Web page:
Article courtesy of Member One Federal Credit Union
You’ve picked out your dorm decorations, emailed your roommate, and printed out your class schedule and campus map. But, you’re not really ready for freshman year unless you’ve considered your finances! Here are five tips to get you off on the right financial foot for the next four years and beyond.
Choose the right banking account.
College may be the first time you’ve chosen your own financial institution, since many of us start out keeping our savings in the same credit union or bank as our parents. But in college your banking needs are likely to change. Look for a checking account with no fees or minimum balance requirement. If you’re leaving home for school, your financial institution should either have an ATM on or near campus, or should waive ATM fees. Some financial institutions offer checking accounts designed with college students in mind, and may even offer student-focused money-management advice.
Get a part-time job.
Even if you’re feeling flush with financial aid right now, those funds can disappear a lot faster than you think. Not only that, but financial aid money is really only meant for spending on educational expenses. You may see some of your classmates using their financial aid for some less-than academic expenditures—but if you’re earning your own spending money on the job, you’ll be less tempted to do the same. That, in turn, may help you to borrow less money and get out of college with less debt!
Don’t pay full price for books.
If you want to spend the most money you possibly can on your textbooks, buy them from the school bookstore. Otherwise, try to find them just about anywhere else. Check with textbook rental companies like Chegg, scour through Amazon and eBay, explore your campus library, or even ask around if any fellow students might have a copy to sell secondhand.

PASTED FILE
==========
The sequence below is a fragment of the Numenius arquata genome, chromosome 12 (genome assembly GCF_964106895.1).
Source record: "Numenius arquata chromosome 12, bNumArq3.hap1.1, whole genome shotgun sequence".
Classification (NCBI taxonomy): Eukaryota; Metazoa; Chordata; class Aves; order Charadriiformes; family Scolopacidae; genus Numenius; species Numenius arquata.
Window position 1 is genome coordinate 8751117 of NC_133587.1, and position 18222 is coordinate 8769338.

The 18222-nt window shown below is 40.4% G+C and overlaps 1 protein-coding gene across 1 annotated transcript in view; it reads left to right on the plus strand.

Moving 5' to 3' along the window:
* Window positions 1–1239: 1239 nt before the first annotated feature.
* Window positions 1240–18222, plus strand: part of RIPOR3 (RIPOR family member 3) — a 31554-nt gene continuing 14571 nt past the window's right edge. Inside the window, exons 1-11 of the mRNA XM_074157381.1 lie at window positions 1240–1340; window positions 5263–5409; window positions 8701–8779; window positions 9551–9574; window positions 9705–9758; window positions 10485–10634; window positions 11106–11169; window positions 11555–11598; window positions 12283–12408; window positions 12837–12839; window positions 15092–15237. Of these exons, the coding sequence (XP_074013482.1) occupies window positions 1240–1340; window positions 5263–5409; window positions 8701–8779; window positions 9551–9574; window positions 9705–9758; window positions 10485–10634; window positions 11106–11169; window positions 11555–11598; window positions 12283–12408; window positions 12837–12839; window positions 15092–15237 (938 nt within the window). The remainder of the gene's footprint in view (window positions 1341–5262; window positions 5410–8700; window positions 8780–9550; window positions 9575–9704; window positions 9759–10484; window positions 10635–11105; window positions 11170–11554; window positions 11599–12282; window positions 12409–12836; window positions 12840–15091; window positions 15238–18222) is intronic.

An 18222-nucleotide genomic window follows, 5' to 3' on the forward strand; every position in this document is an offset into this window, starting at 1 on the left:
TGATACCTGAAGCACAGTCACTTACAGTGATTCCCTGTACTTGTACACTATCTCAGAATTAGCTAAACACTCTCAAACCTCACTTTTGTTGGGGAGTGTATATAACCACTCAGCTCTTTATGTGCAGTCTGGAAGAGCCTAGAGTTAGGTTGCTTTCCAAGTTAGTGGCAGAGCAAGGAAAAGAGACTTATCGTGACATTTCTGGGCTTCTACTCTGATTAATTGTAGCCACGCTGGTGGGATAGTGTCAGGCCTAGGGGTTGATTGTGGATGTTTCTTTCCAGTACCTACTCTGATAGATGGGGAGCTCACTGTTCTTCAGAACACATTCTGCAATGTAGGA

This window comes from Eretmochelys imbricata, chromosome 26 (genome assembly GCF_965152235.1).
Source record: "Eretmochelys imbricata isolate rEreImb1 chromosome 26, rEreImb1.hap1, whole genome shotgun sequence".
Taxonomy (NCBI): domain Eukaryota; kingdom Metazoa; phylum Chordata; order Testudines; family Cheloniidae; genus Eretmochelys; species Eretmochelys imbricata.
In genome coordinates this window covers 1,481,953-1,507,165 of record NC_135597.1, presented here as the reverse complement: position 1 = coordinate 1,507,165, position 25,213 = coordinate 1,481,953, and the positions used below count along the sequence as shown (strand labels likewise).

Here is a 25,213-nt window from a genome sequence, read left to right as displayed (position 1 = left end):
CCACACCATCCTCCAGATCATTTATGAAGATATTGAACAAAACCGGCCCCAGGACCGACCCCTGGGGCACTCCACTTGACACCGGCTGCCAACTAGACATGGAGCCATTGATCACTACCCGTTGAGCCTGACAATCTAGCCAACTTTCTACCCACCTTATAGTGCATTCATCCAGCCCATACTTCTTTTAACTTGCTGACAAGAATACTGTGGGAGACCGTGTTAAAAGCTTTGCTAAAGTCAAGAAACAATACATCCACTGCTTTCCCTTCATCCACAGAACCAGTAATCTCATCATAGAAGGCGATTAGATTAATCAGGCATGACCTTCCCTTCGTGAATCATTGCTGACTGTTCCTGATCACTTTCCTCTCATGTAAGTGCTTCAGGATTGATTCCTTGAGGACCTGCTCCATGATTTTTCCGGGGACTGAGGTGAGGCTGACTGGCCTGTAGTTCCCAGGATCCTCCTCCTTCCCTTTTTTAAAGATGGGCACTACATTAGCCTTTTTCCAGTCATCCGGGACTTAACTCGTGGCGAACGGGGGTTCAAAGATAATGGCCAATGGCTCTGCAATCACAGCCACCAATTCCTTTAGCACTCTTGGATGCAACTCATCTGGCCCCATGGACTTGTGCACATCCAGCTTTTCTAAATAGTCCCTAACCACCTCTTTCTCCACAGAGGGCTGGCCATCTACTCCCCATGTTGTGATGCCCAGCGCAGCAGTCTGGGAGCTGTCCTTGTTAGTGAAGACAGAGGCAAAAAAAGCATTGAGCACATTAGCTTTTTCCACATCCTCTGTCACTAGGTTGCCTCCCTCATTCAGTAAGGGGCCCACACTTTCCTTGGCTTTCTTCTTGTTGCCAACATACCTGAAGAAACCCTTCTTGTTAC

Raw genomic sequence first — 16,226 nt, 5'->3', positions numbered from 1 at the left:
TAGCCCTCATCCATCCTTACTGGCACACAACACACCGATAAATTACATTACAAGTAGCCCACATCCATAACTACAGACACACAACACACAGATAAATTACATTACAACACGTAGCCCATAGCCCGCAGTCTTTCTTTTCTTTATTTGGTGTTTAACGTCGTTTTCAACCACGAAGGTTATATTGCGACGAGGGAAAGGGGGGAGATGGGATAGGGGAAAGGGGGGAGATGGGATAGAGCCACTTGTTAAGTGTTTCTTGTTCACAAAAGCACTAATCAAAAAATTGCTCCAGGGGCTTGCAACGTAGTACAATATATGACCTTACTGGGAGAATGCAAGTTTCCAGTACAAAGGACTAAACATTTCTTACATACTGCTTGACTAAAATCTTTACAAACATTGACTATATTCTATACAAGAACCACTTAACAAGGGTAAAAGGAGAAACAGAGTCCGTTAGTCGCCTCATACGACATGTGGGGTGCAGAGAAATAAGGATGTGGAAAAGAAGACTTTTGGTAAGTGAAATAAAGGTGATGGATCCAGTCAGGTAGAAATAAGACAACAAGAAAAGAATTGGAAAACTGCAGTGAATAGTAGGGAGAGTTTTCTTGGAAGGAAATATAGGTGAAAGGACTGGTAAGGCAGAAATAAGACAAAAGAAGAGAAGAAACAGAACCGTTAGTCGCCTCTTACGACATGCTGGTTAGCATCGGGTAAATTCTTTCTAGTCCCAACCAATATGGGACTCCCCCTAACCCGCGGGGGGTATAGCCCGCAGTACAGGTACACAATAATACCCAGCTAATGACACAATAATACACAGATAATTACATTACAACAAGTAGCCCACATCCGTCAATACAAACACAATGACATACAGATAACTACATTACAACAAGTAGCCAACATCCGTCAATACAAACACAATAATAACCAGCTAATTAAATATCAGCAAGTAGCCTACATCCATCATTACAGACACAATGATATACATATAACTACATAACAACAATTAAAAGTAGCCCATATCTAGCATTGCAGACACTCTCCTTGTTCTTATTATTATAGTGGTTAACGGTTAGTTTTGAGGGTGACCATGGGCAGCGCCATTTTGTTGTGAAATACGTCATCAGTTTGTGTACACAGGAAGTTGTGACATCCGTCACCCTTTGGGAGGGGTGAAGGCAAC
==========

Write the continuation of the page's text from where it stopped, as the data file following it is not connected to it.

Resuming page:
Take advantage of the “free” stuff.
When you look back on these best four years of your life, you’ll sigh fondly at the memory of all the free stuff that comes with being a college student. From t-shirt giveaways and free food trucks on the quad, to gym access and on-campus healthcare services, take full advantage of everything “free” your school offers you. Technically, most of this isn’t truly “free” since your tuition and student fees went toward covering it—but that’s all the more reason to get what you paid for!
Start networking now.
College is fun, but don’t forget the real reason you’re there: to prepare for your future career. One of the best ways to do this is to start networking early, because like it or not, there’s truth in the saying that “it’s not what you know, it’s who you know.” Join clubs and organizations related to your major, complete an internship, assist a professor with research, and add classmates on LinkedIn. These kinds of college activities will set you up for financial success after graduation day and beyond!
Join Member One here each month for more money-saving tips and financial advice! Be sure to visit their website, www.memberonefcu.com, for more info on their products and services. Member One Federal Credit Union is federally insured by the National Credit Union Administration.